Course catalogue doctoral education - HT17

  • Ansökan kan ske mellan 2017-04-13 och 2017-05-15
Application closed
Title Design and analysis of twin and family-based studies
Course number 2893
Program Epidemiologi
Language English
Credits 1.5
Date 2017-10-23 -- 2017-10-27
Responsible KI department Institutionen för medicinsk epidemiologi och biostatistik
Specific entry requirements Epidemiology I: Introduction to Epidemiology, Biostatistics I: Introduction for epidemiologists, Epidemiology II: Design of epidemiological studies, Biostatistics II: Logistic regression for epidemiologists and Biostatistics III: Survival analysis for epidemiologists or corresponding courses
Purpose of the course This course focuses on potential designs and analyses using twin- and family-data. Methods to estimate within-family associations and heritability are covered.
Learning outcomes After successfully completing this course you as a participant are expected to be able to:

- discuss the difference between a within-family analysis and a more standard (e.g. between-family) statistical analysis,
- select an appropriate within-family/heritability analysis for a given dataset, based on a specific research question,
- discuss how to perform within-family/heritability analyses using the statistical software R,
- interpret the output from a within-family/heritability analysis, and compare with a more standard statistical analysis,
- discuss assumptions made in heritability analysis, and how violations may affect the results.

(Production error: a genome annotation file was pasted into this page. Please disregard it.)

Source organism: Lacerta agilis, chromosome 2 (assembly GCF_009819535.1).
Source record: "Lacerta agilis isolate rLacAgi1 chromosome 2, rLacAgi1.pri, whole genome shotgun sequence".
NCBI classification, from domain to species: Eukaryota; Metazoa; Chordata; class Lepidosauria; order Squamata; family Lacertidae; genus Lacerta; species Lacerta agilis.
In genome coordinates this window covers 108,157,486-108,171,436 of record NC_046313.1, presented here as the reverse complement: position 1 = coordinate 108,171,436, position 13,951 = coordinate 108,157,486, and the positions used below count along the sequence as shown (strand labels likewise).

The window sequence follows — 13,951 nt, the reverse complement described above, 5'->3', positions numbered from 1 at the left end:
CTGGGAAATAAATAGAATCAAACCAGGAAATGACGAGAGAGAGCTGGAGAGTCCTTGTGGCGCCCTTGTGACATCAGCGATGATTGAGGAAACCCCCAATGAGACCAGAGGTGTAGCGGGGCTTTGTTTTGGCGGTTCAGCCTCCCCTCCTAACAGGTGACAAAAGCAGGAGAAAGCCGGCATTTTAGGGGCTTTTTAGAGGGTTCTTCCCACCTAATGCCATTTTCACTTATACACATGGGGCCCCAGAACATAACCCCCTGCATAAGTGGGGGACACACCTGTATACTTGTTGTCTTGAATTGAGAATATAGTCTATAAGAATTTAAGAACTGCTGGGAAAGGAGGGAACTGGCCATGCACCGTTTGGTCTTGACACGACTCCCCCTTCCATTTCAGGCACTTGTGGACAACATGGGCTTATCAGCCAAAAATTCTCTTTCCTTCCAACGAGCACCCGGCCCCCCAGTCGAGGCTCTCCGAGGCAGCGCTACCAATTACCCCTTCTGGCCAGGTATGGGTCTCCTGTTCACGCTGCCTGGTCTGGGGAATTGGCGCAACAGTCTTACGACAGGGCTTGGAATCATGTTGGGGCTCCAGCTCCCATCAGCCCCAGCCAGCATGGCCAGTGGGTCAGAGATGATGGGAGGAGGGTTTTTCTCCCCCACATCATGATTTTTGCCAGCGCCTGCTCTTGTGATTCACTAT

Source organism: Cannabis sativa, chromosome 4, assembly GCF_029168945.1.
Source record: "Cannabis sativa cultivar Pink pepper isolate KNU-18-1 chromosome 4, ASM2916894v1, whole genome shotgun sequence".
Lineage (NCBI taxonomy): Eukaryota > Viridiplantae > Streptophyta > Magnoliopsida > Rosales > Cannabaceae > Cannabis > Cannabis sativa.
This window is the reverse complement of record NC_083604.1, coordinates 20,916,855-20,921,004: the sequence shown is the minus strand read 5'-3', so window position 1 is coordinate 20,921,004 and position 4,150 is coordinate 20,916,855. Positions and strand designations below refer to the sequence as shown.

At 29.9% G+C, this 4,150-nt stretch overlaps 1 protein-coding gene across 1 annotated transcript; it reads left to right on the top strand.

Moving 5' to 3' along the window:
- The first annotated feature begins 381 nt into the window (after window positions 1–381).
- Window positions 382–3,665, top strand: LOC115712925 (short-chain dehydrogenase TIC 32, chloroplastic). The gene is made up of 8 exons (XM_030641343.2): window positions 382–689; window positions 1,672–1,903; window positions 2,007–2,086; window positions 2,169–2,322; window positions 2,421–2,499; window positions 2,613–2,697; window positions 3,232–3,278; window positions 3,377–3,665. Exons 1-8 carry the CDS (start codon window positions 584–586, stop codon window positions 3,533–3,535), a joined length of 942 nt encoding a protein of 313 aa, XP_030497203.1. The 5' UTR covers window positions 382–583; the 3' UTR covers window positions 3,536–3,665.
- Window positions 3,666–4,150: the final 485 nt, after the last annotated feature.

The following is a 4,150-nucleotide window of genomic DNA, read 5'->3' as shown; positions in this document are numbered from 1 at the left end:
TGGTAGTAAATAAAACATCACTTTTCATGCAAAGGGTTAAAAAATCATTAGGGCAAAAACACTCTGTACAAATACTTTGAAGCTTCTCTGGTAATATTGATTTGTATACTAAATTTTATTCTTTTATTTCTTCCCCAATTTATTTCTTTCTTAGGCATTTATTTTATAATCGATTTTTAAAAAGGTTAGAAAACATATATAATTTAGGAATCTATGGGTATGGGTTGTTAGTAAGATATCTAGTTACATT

Contents of the course The aim of empirical research is often to estimate the causal effect of a particular exposure on a particular outcome. A complicating feature of observational studies is that the exposure-outcome association is typically confounded, and cannot be given a causal interpretation. The standard approach to deal with confounding is to control for confounders in the analysis, e.g. by regression modeling. However, many confounders may be difficult to measure, or unknown to the investigator. An appealing solution is to study within-family associations, which are automatically controlled for all factors that are shared within the family (e.g. socioeconomic status, genetic factors). In this course we will focus on the theory and practice of within-family analyses. In many studies, the research question is to what extent a phenotype is caused by genetic factors. Frequently though, there may be no obvious candidate gene, and financial limitations may prohibit a genome wide scan. An appealing solution is to study whether the phenotype tends to run in families; the stronger genetic influence, the larger familial heredity. A commonly used design to estimate the fraction of variation in an outcome which may be attributable to genes and environment is the classic twin methodology. In this course we will cover the concept of heritability, its underlying assumptions, and applications in the classic twin method. Within-family analysis and bivariate heritability analysis (i.e., quantitative genetic analysis of two phenotypes) complement each other. Although within-family analyses require fewer assumptions, bivariate heritability analyses may yield additional information. In this course we will compare and contrast the methods.